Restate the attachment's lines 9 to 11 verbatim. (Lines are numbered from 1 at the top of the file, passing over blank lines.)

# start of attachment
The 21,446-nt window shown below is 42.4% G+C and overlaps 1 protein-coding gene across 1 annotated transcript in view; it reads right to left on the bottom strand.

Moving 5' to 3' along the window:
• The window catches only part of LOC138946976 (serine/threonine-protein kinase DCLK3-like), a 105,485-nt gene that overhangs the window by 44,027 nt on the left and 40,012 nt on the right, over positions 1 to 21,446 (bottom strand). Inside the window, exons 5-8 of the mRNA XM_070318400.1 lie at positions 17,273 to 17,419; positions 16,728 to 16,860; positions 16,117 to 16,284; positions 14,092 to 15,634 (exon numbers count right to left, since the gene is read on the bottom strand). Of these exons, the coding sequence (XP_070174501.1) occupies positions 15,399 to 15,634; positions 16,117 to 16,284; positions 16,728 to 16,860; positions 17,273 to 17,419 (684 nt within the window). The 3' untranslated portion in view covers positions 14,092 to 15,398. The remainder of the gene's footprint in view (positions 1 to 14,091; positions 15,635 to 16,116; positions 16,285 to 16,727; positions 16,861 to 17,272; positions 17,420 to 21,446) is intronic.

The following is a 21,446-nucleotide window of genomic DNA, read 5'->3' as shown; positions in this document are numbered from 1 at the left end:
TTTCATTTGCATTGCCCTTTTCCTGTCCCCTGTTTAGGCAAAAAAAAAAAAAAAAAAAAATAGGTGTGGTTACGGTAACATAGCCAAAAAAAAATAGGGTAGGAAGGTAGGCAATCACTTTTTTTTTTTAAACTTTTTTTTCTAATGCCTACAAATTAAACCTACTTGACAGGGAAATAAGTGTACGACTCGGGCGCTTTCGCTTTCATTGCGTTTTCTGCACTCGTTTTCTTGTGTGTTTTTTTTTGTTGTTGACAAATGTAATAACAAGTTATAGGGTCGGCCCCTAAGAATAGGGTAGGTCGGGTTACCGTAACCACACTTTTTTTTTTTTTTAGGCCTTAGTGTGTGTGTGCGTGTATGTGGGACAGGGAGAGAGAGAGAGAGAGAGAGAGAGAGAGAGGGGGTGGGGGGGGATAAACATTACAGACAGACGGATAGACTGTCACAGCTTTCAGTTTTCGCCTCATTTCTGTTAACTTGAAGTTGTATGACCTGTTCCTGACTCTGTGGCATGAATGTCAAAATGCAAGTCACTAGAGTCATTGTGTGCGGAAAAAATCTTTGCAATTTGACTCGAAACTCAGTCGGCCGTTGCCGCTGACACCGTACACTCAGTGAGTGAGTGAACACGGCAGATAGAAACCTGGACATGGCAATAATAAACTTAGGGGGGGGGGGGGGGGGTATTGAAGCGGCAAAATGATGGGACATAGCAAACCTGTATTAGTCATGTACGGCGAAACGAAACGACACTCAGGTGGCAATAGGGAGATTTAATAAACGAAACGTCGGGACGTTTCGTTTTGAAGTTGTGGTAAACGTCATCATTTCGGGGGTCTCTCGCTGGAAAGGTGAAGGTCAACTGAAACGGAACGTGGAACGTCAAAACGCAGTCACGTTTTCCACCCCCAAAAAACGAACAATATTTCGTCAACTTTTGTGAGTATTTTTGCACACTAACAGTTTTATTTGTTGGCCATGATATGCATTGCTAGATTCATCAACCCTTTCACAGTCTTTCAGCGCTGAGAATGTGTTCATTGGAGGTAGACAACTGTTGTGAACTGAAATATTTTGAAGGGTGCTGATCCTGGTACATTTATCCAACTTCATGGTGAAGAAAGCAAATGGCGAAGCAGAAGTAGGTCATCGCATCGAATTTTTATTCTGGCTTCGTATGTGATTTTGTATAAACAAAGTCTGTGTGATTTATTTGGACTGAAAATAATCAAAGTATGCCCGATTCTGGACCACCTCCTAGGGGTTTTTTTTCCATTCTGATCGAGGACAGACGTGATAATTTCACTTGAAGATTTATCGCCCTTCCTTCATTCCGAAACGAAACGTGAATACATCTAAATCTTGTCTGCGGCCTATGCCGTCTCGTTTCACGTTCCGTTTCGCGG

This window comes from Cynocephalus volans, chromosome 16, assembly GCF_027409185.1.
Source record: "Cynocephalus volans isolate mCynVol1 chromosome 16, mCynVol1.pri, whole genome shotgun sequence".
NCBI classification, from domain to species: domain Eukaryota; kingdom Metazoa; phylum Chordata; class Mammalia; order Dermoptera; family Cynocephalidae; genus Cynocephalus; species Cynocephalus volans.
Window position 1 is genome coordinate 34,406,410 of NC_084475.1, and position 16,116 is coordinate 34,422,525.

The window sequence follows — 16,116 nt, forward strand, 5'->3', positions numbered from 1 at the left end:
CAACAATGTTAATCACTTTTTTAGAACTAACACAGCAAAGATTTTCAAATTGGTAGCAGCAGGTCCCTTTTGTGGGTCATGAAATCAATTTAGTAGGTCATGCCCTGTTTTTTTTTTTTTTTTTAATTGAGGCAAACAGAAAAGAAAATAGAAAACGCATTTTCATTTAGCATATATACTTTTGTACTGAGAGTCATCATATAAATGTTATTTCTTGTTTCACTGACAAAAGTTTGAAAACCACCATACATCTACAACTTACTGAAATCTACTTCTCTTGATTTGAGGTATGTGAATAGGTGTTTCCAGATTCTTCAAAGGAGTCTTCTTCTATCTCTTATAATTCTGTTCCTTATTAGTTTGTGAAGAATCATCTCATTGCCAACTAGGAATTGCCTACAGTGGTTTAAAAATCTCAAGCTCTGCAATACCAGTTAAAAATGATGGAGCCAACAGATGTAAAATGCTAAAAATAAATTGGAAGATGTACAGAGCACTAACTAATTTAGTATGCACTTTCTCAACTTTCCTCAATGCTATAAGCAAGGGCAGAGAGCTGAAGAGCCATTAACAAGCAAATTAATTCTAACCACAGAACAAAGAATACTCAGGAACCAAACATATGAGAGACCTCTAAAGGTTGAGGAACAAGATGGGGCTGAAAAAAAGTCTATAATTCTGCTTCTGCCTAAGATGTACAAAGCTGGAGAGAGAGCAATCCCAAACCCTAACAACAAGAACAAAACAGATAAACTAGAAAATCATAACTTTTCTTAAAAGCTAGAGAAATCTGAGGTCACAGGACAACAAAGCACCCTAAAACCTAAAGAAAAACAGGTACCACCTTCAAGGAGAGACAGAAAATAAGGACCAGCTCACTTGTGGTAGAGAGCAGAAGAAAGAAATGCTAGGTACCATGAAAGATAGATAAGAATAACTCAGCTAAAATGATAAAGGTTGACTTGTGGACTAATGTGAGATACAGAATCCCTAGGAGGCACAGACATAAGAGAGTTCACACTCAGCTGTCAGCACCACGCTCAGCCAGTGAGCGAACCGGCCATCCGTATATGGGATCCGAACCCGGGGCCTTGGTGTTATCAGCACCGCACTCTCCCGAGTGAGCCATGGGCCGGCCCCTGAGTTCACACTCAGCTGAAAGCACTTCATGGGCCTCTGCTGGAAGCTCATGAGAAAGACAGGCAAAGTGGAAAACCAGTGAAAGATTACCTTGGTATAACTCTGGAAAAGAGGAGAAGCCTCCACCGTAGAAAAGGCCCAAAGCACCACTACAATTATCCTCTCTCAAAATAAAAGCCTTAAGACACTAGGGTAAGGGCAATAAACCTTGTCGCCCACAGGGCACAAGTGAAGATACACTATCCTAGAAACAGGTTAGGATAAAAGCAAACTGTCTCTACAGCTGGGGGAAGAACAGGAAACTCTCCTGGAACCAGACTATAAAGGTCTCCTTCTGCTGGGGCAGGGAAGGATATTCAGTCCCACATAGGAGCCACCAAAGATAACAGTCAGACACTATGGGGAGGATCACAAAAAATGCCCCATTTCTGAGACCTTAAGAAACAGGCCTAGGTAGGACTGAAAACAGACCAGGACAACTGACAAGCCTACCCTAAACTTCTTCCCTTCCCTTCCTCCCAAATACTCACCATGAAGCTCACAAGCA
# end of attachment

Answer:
Window position 1 is genome coordinate 34,406,410 of NC_084475.1, and position 16,116 is coordinate 34,422,525.

The window sequence follows — 16,116 nt, forward strand, 5'->3', positions numbered from 1 at the left end:
CAACAATGTTAATCACTTTTTTAGAACTAACACAGCAAAGATTTTCAAATTGGTAGCAGCAGGTCCCTTTTGTGGGTCATGAAATCAATTTAGTAGGTCATGCCCTGTTTTTTTTTTTTTTTTTAATTGAGGCAAACAGAAAAGAAAATAGAAAACGCATTTTCATTTAGCATATATACTTTTGTACTGAGAGTCATCATATAAATGTTATTTCTTGTTTCACTGACAAAAGTTTGAAAACCACCATACATCTACAACTTACTGAAATCTACTTCTCTTGATTTGAGGTATGTGAATAGGTGTTTCCAGATTCTTCAAAGGAGTCTTCTTCTATCTCTTATAATTCTGTTCCTTATTAGTTTGTGAAGAATCATCTCATTGCCAACTAGGAATTGCCTACAGTGGTTTAAAAATCTCAAGCTCTGCAATACCAGTTAAAAATGATGGAGCCAACAGATGTAAAATGCTAAAAATAAATTGGAAGATGTACAGAGCACTAACTAATTTAGTATGCACTTTCTCAACTTTCCTCAATGCTATAAGCAAGGGCAGAGAGCTGAAGAGCCATTAACAAGCAAATTAATTCTAACCACAGAACAAAGAATACTCAGGAACCAAACATATGAGAGACCTCTAAAGGTTGAGGAACAAGATGGGGCTGAAAAAAAGTCTATAATTCTGCTTCTGCCTAAGATGTACAAAGCTGGAGAGAGAGCAATCCCAAACCCTAACAACAAGAACAAAACAGATAAACTAGAAAATCATAACTTTTCTTAAAAGCTAGAGAAATCTGAGGTCACAGGACAACAAAGCACCCTAAAACCTAAAGAAAAACAGGTACCACCTTCAAGGAGAGACAGAAAATAAGGACCAGCTCACTTGTGGTAGAGAGCAGAAGAAAGAAATGCTAGGTACCATGAAAGATAGATAAGAATAACTCAGCTAAAATGATAAAGGTTGACTTGTGGACTAATGTGAGATACAGAATCCCTAGGAGGCACAGACATAAGAGAGTTCACACTCAGCTGTCAGCACCACGCTCAGCCAGTGAGCGAACCGGCCATCCGTATATGGGATCCGAACCCGGGGCCTTGGTGTTATCAGCACCGCACTCTCCCGAGTGAGCCATGGGCCGGCCCCTGAGTTCACACTCAGCTGAAAGCACTTCATGGGCCTCTGCTGGAAGCTCATGAGAAAGACAGGCAAAGTGGAAAACCAGTGAAAGATTACCTTGGTATAACTCTGGAAAAGAGGAGAAGCCTCCACCGTAGAAAAGGCCCAAAGCACCACTACAATTATCCTCTCTCAAAATAAAAGCCTTAAGACACTAGGGTAAGGGCAATAAACCTTGTCGCCCACAGGGCACAAGTGAAGATACACTATCCTAGAAACAGGTTAGGATAAAAGCAAACTGTCTCTACAGCTGGGGGAAGAACAGGAAACTCTCCTGGAACCAGACTATAAAGGTCTCCTTCTGCTGGGGCAGGGAAGGATATTCAGTCCCACATAGGAGCCACCAAAGATAACAGTCAGACACTATGGGGAGGATCACAAAAAATGCCCCATTTCTGAGACCTTAAGAAACAGGCCTAGGTAGGACTGAAAACAGACCAGGACAACTGACAAGCCTACCCTAAACTTCTTCCCTTCCCTTCCTCCCAAATACTCACCATGAAGCTCACAAGCA